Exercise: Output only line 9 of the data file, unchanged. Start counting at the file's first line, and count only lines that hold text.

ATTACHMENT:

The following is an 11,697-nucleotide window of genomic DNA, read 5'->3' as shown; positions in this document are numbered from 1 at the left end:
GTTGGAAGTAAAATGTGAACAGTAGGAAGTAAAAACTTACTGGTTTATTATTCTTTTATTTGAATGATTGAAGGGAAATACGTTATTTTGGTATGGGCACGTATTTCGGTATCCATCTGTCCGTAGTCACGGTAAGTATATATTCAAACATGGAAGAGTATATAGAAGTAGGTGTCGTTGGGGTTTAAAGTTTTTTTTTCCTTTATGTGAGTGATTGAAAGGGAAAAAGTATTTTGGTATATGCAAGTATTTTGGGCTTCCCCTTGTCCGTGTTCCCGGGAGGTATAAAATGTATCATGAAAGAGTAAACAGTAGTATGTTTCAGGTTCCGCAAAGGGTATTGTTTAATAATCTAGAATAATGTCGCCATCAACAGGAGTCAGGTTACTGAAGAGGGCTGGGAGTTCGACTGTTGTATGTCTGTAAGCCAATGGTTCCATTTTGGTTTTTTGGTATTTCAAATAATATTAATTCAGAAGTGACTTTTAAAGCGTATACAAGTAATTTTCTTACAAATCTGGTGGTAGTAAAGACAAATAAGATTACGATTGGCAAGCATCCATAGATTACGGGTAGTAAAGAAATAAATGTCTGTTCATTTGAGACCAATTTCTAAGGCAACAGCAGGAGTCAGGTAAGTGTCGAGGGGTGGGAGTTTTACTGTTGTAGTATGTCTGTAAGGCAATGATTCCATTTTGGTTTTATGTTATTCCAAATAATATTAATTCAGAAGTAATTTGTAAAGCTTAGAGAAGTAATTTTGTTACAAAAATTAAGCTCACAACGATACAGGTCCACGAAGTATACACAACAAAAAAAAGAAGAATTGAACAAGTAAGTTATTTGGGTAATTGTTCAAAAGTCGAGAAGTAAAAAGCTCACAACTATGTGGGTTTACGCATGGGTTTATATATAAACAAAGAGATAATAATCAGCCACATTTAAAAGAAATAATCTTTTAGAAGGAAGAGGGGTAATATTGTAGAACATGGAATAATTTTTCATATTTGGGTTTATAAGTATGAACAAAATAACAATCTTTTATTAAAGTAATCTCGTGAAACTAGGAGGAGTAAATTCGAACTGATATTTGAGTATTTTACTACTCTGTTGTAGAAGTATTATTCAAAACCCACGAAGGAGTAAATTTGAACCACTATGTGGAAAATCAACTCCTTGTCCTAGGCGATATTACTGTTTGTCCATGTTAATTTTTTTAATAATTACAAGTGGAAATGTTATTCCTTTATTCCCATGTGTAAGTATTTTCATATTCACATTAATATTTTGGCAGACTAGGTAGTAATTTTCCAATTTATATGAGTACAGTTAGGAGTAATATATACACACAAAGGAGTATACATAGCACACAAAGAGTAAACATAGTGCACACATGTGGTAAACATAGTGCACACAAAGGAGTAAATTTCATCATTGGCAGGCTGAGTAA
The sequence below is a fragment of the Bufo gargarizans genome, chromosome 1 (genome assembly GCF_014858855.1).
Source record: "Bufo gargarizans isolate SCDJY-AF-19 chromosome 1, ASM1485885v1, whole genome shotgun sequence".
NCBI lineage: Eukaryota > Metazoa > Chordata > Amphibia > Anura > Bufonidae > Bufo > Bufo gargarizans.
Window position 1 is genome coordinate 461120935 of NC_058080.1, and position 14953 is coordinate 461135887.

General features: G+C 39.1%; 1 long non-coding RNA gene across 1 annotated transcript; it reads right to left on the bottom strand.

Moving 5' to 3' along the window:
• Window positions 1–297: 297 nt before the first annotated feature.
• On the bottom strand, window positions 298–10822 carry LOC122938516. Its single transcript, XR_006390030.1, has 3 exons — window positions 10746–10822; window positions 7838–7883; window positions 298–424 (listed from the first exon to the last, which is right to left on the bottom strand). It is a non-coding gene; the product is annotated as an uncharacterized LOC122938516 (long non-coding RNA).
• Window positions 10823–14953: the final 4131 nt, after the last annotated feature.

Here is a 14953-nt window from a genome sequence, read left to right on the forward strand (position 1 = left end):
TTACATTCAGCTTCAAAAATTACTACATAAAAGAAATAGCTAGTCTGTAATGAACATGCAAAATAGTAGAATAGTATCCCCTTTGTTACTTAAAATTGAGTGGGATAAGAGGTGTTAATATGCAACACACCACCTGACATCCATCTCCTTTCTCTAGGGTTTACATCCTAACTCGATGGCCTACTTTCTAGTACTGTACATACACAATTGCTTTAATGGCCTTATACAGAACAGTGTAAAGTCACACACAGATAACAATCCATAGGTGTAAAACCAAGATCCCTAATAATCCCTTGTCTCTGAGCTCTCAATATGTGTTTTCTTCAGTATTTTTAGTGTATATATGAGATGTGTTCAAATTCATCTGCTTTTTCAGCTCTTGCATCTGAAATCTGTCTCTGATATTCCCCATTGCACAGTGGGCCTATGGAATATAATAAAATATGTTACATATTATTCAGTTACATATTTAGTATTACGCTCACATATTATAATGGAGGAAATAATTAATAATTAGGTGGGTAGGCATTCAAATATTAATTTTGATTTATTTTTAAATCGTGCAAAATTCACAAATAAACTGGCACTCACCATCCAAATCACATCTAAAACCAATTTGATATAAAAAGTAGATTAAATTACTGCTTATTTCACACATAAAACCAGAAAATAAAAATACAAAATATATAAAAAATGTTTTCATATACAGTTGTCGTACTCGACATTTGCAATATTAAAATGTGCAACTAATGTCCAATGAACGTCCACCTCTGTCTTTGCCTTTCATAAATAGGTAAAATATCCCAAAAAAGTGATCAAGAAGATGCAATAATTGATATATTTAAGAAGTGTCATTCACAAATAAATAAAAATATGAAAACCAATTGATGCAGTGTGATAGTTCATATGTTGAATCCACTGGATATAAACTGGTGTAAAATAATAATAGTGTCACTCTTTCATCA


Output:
• Window positions 1–297: 297 nt before the first annotated feature.